Neither. It was for a small business to connect all their drops to a 24 port (plus WAN) switch. Their router stood between the WAN port of the switch and the incoming cable internet modem. And the room was just slightly larger than a closet. Nobody other than the owner CARED if they saw wires, much less neatly bundled wires as is my custom.
Tomorrow I will finish modeling up some typical load centers (breaker boxes) like the one below (200 Amp, 40 Spaces):
I’m not going to put any special logic into this module yet, just a simply positioning and selection. However at some point it would be really cool to use the plugin to setup the various breakers and identify circuits as well as assign specific elements to a circuit.
For now three sizes of breaker components are provided and it is up to the user to manually configure their panel if they so choose to do so, otherwise is is more representational than anything else.
When it comes to setting the vertical height of the load center what is the method used to measure from the floor? Center, Top or Bottom of the panel?
I will provide some common panel sizes (spaces): 24, 30, 40, 42, 54, and 60.
My breakers are based on the SquareD QO series as are my load centers however they are considerably simplified to maintain a low poly count.
Also for now I am only going to provide flush mount and not surface mount however I will probably enable both in the future.
View model here:
Various load center sizes, view model here:
All load centers are 200 Amp except for the 24 space unit which would be rated for 100 or 125 Amp.
Looking really nice. Not that I want to send you even further down the rabbit hole, but will you include subpanel sizes?
Talk to me about subpanels, I need more specifics. What sizes are you interested in. Brands?
Also with regards to the panels previously posted, I’ve done my best to make them as dimensionally accurate as possible. Unfortunately, Square D does not publish the details on the front panel and the door so I have had to take some liberty here and try to approximate the layout based on mere photographs of these load centers (ie. Home Depot, Lowes). I actually talked to one of their support engineers and the best I could get was the CAD files for the box.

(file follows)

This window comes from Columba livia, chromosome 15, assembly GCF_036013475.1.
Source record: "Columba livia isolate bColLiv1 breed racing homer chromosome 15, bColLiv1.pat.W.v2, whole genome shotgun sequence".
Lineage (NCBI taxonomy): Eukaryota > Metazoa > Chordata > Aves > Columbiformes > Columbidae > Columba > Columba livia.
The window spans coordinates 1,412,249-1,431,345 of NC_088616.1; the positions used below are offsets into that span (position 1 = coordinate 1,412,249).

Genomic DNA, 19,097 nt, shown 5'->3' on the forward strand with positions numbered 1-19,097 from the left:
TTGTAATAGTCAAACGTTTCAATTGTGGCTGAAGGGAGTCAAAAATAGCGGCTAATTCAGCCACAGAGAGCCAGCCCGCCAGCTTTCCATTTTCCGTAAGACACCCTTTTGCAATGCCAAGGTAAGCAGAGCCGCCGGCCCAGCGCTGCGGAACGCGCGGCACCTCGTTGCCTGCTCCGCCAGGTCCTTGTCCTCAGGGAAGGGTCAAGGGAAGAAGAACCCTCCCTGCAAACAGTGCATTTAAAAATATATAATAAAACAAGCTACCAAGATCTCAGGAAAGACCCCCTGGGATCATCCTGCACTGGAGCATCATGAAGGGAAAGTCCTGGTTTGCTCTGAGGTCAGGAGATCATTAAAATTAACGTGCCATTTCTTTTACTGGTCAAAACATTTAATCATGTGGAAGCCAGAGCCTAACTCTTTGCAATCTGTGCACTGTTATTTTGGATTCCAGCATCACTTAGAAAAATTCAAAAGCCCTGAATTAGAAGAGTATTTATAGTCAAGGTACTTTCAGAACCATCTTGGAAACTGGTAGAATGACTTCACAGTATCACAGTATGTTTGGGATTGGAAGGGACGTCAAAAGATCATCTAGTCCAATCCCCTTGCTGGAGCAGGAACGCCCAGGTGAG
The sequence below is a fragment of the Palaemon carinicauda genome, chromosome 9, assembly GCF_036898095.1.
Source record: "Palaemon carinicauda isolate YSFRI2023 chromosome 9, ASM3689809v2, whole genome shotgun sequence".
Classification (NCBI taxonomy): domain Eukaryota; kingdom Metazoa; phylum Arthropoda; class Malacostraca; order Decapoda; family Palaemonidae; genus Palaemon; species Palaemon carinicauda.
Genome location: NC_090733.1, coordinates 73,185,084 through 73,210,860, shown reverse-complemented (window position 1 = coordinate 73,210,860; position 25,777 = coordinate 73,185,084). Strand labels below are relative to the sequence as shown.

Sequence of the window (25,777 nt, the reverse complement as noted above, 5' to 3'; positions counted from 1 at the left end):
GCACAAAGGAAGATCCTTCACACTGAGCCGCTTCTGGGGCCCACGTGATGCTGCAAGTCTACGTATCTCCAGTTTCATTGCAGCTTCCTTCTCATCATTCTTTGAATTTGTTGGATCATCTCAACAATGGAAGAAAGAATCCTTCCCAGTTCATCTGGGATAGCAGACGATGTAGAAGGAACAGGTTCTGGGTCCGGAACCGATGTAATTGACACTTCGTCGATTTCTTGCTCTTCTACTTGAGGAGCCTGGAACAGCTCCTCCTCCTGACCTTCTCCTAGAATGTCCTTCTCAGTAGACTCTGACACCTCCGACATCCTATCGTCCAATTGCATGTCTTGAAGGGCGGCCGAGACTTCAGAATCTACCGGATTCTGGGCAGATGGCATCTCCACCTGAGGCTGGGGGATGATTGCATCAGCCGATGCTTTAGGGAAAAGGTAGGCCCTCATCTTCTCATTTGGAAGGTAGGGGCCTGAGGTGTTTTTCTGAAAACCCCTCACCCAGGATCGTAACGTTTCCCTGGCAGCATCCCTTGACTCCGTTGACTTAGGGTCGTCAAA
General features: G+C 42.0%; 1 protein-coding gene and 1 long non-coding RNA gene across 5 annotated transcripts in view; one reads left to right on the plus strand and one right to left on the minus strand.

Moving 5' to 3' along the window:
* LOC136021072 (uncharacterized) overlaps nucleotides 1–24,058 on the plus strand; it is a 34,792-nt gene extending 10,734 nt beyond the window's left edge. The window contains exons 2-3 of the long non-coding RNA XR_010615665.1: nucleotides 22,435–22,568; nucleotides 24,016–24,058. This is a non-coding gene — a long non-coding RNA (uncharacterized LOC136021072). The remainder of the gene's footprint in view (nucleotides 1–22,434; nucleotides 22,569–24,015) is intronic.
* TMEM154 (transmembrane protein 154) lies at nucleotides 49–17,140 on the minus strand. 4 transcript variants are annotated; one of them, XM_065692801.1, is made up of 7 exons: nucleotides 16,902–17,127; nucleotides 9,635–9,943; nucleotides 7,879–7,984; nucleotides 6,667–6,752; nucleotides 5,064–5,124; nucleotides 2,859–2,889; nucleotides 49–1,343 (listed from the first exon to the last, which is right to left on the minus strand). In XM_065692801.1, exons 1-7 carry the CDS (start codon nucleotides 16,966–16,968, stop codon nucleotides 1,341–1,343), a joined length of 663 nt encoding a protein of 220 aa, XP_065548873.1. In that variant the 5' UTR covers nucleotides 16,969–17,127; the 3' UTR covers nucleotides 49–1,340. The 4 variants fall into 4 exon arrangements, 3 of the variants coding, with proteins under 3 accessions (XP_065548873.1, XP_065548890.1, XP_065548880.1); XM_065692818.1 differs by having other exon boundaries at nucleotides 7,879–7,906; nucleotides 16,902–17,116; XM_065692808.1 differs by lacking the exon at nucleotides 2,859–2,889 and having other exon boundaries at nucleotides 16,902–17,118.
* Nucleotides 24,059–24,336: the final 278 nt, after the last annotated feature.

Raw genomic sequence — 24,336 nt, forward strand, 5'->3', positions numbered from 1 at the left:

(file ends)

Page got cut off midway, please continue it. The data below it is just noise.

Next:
So long story short the reason for the variation in door placements (vertical location) is because I was trying to match to photos, which is rather unreliable. I may have to revisit these panels once I have better data acquisition. This weekend I will be visiting my local Home Depot with pencil, pad and measuring tape.
Headed out for the evening, but will gather some references once I’m back and post them.
The inside of these boxes and the breakers are very simple and low poly. The idea is mostly to convey the number and location of breakers and overall dimensions:
In the parameters for the load centers I identified the following options:
1.) Style: Flush Mount, Surface Mount
2.) Indoor/Outdoor: Indoor, Outdoor
3.) Height: Distance from floor to bottom of box (in./mm)
4.) Breaker No.: 6, 8, 12, 24, 30, 40, 42, 54, 60
5.) Amperage: 100, 200
6.) Main Lug: Main Breaker, Main Lug
7.) Adv. Options: None Currently
There is no material/color assignment.
I’ve created a 6 and 8 breaker box (main lugs only). I will need to add in additional boxes that only have main lugs and not a main breaker for the other sizes, but that is work for another day.
I’m failing to grok why you went to the level of detail of modeling the interior. Which is to say, it looks to me that you’re forgetting the forest while concentrating on the trees - or on the individual leafs!
Placing the box for planning code required clearances for doing an interior design layout. That only needs the box/cover.
Having most of the options you have planned - so they can be on a call out - I’m OK with that, but still only needs the box/cover for the SketchUp model.